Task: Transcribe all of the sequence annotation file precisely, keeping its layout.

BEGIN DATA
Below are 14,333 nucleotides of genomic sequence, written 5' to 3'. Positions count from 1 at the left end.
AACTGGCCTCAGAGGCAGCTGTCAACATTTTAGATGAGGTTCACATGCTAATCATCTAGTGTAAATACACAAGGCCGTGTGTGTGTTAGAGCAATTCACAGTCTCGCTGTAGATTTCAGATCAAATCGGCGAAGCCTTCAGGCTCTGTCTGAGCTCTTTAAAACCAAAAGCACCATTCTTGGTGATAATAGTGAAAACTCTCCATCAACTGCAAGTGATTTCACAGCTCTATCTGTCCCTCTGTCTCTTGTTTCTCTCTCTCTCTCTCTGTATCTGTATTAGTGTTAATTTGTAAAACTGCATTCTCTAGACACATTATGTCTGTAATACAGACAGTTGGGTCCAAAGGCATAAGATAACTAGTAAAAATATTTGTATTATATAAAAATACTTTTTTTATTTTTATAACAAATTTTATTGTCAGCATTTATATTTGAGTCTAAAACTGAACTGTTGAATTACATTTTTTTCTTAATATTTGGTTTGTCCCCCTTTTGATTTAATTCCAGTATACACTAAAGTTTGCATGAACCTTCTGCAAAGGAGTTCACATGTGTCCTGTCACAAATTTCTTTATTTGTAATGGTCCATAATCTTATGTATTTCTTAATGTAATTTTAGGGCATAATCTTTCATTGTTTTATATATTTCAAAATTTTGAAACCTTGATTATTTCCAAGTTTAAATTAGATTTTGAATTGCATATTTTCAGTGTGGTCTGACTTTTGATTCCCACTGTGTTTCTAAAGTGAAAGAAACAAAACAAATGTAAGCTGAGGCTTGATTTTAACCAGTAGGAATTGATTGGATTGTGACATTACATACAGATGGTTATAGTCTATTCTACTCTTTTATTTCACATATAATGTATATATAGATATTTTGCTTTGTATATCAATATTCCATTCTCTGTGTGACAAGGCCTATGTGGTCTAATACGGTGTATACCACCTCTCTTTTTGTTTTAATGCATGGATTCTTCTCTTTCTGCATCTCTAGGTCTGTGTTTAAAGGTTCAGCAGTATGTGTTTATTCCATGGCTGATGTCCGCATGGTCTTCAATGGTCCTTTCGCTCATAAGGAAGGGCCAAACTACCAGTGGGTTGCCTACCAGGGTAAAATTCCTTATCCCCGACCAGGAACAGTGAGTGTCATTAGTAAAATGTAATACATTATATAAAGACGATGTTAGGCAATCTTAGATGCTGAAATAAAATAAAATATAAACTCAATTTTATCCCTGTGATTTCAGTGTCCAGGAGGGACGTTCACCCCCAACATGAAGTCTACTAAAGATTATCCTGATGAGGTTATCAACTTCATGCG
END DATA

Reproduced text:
Below are 14,333 nucleotides of genomic sequence, written 5' to 3'. Positions count from 1 at the left end.
AACTGGCCTCAGAGGCAGCTGTCAACATTTTAGATGAGGTTCACATGCTAATCATCTAGTGTAAATACACAAGGCCGTGTGTGTGTTAGAGCAATTCACAGTCTCGCTGTAGATTTCAGATCAAATCGGCGAAGCCTTCAGGCTCTGTCTGAGCTCTTTAAAACCAAAAGCACCATTCTTGGTGATAATAGTGAAAACTCTCCATCAACTGCAAGTGATTTCACAGCTCTATCTGTCCCTCTGTCTCTTGTTTCTCTCTCTCTCTCTCTGTATCTGTATTAGTGTTAATTTGTAAAACTGCATTCTCTAGACACATTATGTCTGTAATACAGACAGTTGGGTCCAAAGGCATAAGATAACTAGTAAAAATATTTGTATTATATAAAAATACTTTTTTTATTTTTATAACAAATTTTATTGTCAGCATTTATATTTGAGTCTAAAACTGAACTGTTGAATTACATTTTTTTCTTAATATTTGGTTTGTCCCCCTTTTGATTTAATTCCAGTATACACTAAAGTTTGCATGAACCTTCTGCAAAGGAGTTCACATGTGTCCTGTCACAAATTTCTTTATTTGTAATGGTCCATAATCTTATGTATTTCTTAATGTAATTTTAGGGCATAATCTTTCATTGTTTTATATATTTCAAAATTTTGAAACCTTGATTATTTCCAAGTTTAAATTAGATTTTGAATTGCATATTTTCAGTGTGGTCTGACTTTTGATTCCCACTGTGTTTCTAAAGTGAAAGAAACAAAACAAATGTAAGCTGAGGCTTGATTTTAACCAGTAGGAATTGATTGGATTGTGACATTACATACAGATGGTTATAGTCTATTCTACTCTTTTATTTCACATATAATGTATATATAGATATTTTGCTTTGTATATCAATATTCCATTCTCTGTGTGACAAGGCCTATGTGGTCTAATACGGTGTATACCACCTCTCTTTTTGTTTTAATGCATGGATTCTTCTCTTTCTGCATCTCTAGGTCTGTGTTTAAAGGTTCAGCAGTATGTGTTTATTCCATGGCTGATGTCCGCATGGTCTTCAATGGTCCTTTCGCTCATAAGGAAGGGCCAAACTACCAGTGGGTTGCCTACCAGGGTAAAATTCCTTATCCCCGACCAGGAACAGTGAGTGTCATTAGTAAAATGTAATACATTATATAAAGACGATGTTAGGCAATCTTAGATGCTGAAATAAAATAAAATATAAACTCAATTTTATCCCTGTGATTTCAGTGTCCAGGAGGGACGTTCACCCCCAACATGAAGTCTACTAAAGATTATCCTGATGAGGTTATCAACTTCATGCG